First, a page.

In discussing the small ways of saying “Thank You”, there are so many ways that you can demonstrate to your members that they truly are worth everything to you and your organization!  So many times, it is “expected” of parents to give and give to the program.  They are paying tuition, travel, hotel, food, uniform, shoes, makeup, bow, warm ups, spirit wear, practice clothing, bags, swag at competitions. . .  And then they have to give TIME?!  Or it will COST THEM?!  Not the most welcoming of atmospheres to step into and making you want to roll up your sleeves and help.  But with simple things, you can change the mind of so many.  There will still be those parents that are CPINO (Cheer Parents In Name Only), and you never see them at all save for the competition or two they have to show up at.  They drop their child off for practice, and wait in the lot when they are done and pick them up.  They do nothing for the gym, and they are not ever involved.  The only ones that know them are those that knew them before they joined the gym.  They are always a part of things, and many of them you will not see or hear from unless absolutely necessary.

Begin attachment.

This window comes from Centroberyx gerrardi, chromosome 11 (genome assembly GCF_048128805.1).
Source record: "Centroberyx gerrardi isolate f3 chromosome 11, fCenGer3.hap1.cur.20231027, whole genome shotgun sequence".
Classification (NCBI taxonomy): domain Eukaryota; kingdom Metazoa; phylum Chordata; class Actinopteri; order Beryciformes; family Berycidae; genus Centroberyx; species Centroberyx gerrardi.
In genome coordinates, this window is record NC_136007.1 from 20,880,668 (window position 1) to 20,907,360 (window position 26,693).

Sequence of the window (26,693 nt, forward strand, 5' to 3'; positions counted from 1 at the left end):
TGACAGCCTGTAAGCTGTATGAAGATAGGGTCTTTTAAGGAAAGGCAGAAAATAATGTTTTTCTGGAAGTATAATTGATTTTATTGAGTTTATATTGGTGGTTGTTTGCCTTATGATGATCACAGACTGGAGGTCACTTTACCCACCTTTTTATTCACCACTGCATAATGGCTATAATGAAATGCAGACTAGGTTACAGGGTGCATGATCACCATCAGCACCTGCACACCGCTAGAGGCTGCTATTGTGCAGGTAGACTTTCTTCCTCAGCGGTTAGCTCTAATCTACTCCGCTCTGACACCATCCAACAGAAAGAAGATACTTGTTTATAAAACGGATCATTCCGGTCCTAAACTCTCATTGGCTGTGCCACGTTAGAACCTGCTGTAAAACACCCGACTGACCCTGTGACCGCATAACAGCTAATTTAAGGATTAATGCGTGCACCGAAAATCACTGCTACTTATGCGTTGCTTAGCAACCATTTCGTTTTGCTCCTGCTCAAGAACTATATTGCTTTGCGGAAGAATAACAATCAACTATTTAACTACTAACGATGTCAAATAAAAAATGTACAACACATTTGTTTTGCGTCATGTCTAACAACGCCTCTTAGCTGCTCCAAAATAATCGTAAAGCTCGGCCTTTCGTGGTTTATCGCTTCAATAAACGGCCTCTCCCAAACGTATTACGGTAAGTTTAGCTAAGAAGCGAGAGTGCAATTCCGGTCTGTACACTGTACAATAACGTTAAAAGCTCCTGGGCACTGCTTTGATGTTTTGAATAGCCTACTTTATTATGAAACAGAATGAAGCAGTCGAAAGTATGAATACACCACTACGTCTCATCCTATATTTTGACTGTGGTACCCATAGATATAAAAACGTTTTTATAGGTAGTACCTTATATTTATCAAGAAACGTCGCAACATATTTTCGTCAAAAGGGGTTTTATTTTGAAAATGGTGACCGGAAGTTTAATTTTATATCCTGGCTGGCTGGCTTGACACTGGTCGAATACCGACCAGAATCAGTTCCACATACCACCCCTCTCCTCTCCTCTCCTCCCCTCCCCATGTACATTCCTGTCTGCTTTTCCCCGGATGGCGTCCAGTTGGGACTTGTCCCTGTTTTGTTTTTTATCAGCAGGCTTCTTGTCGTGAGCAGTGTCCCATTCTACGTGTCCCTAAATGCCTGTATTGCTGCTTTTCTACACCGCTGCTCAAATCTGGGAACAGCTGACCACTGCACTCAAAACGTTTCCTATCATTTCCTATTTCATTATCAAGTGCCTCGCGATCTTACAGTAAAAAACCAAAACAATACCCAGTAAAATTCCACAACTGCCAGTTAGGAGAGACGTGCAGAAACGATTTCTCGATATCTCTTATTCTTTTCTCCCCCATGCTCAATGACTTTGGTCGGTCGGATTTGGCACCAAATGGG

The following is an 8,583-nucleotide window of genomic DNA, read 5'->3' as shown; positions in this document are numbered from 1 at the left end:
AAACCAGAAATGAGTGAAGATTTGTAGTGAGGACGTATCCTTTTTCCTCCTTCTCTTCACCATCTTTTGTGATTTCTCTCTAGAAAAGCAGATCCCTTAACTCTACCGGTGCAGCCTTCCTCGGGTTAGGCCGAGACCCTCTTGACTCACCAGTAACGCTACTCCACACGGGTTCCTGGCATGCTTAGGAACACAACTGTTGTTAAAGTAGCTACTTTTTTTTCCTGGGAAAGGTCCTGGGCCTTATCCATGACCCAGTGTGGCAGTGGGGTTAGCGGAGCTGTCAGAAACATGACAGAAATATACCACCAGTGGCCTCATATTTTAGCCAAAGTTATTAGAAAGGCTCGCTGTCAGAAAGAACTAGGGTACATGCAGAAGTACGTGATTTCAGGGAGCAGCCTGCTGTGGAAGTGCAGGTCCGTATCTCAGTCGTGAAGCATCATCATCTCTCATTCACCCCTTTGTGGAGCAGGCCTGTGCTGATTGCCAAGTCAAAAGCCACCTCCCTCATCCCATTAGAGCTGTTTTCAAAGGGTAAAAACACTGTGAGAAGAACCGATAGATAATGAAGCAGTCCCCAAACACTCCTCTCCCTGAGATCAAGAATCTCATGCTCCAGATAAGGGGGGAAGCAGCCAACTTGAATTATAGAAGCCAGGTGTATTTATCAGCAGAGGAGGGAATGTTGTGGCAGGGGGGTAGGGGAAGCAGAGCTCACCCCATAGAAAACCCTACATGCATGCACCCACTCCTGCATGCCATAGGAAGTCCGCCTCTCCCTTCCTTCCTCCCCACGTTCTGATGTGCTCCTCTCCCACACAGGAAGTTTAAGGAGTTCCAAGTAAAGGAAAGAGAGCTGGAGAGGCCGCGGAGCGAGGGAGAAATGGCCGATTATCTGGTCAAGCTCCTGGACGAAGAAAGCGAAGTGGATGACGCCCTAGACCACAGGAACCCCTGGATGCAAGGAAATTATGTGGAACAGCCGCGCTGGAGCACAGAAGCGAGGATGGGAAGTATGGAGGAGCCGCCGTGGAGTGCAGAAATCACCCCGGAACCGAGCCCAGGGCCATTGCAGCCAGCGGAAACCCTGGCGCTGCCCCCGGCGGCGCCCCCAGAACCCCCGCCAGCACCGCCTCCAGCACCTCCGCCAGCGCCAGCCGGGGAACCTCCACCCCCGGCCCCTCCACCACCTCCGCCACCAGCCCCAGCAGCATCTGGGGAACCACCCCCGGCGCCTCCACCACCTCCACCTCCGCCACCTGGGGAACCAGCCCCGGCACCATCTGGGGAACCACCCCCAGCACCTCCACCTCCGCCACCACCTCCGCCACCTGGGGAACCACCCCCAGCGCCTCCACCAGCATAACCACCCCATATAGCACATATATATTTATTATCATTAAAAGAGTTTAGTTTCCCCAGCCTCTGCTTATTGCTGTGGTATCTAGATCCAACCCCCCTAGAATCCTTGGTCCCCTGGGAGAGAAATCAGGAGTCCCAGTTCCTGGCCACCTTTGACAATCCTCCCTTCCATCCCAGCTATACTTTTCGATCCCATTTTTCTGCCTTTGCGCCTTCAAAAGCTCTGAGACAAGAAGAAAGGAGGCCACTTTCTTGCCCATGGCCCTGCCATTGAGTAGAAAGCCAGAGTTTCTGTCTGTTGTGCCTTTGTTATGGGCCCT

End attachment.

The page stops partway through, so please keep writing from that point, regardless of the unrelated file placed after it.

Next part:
Still there are so many that would LOVE to be a part of things, but they don’t want to feel like they have to be at every meeting, do every fundraising event, and sell so many things to their friends and relatives that they notice that mom and dad stopped returning their phone calls!  Things can get very intrusive when it comes to getting involved and what it can entail.  But if you work hard on keeping the promises, showing respect, and making the commitments small, you will find that more will volunteer than not.  If you have an event running for 5 hours, you need 5 people per hour, break it up into 5-one hour shifts each hour.  25 people could commit to that, and most likely would do so for that short amount of time!  It is all in the presentation!  And then when they do it, they get to know parents, have a lot of fun with their athlete(s) and raise some money in the process, they will most likely be back again to help out!